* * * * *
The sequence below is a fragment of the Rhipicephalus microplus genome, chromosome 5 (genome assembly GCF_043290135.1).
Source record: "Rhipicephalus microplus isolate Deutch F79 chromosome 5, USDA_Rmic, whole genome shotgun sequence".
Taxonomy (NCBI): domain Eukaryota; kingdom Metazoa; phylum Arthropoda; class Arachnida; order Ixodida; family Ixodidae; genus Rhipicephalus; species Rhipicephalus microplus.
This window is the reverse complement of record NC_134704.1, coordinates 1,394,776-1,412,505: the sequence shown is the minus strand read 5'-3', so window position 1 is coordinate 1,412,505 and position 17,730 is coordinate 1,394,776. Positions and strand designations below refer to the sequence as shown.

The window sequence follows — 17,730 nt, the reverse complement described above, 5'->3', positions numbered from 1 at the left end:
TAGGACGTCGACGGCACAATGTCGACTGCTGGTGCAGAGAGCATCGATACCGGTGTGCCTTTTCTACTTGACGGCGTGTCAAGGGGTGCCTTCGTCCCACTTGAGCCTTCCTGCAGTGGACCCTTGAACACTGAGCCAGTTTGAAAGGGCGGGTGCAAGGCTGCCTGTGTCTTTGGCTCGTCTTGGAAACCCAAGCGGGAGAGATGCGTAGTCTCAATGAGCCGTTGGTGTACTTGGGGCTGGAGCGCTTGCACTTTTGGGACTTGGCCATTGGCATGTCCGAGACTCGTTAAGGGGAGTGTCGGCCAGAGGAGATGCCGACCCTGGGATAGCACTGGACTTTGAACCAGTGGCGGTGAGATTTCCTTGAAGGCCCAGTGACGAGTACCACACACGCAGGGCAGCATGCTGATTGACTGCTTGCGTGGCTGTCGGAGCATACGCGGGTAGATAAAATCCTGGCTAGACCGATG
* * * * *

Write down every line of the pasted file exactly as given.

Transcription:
The sequence below is a fragment of the Rhipicephalus microplus genome, chromosome 5 (genome assembly GCF_043290135.1).
Source record: "Rhipicephalus microplus isolate Deutch F79 chromosome 5, USDA_Rmic, whole genome shotgun sequence".
Taxonomy (NCBI): domain Eukaryota; kingdom Metazoa; phylum Arthropoda; class Arachnida; order Ixodida; family Ixodidae; genus Rhipicephalus; species Rhipicephalus microplus.
This window is the reverse complement of record NC_134704.1, coordinates 1,394,776-1,412,505: the sequence shown is the minus strand read 5'-3', so window position 1 is coordinate 1,412,505 and position 17,730 is coordinate 1,394,776. Positions and strand designations below refer to the sequence as shown.

The window sequence follows — 17,730 nt, the reverse complement described above, 5'->3', positions numbered from 1 at the left end:
TAGGACGTCGACGGCACAATGTCGACTGCTGGTGCAGAGAGCATCGATACCGGTGTGCCTTTTCTACTTGACGGCGTGTCAAGGGGTGCCTTCGTCCCACTTGAGCCTTCCTGCAGTGGACCCTTGAACACTGAGCCAGTTTGAAAGGGCGGGTGCAAGGCTGCCTGTGTCTTTGGCTCGTCTTGGAAACCCAAGCGGGAGAGATGCGTAGTCTCAATGAGCCGTTGGTGTACTTGGGGCTGGAGCGCTTGCACTTTTGGGACTTGGCCATTGGCATGTCCGAGACTCGTTAAGGGGAGTGTCGGCCAGAGGAGATGCCGACCCTGGGATAGCACTGGACTTTGAACCAGTGGCGGTGAGATTTCCTTGAAGGCCCAGTGACGAGTACCACACACGCAGGGCAGCATGCTGATTGACTGCTTGCGTGGCTGTCGGAGCATACGCGGGTAGATAAAATCCTGGCTAGACCGATG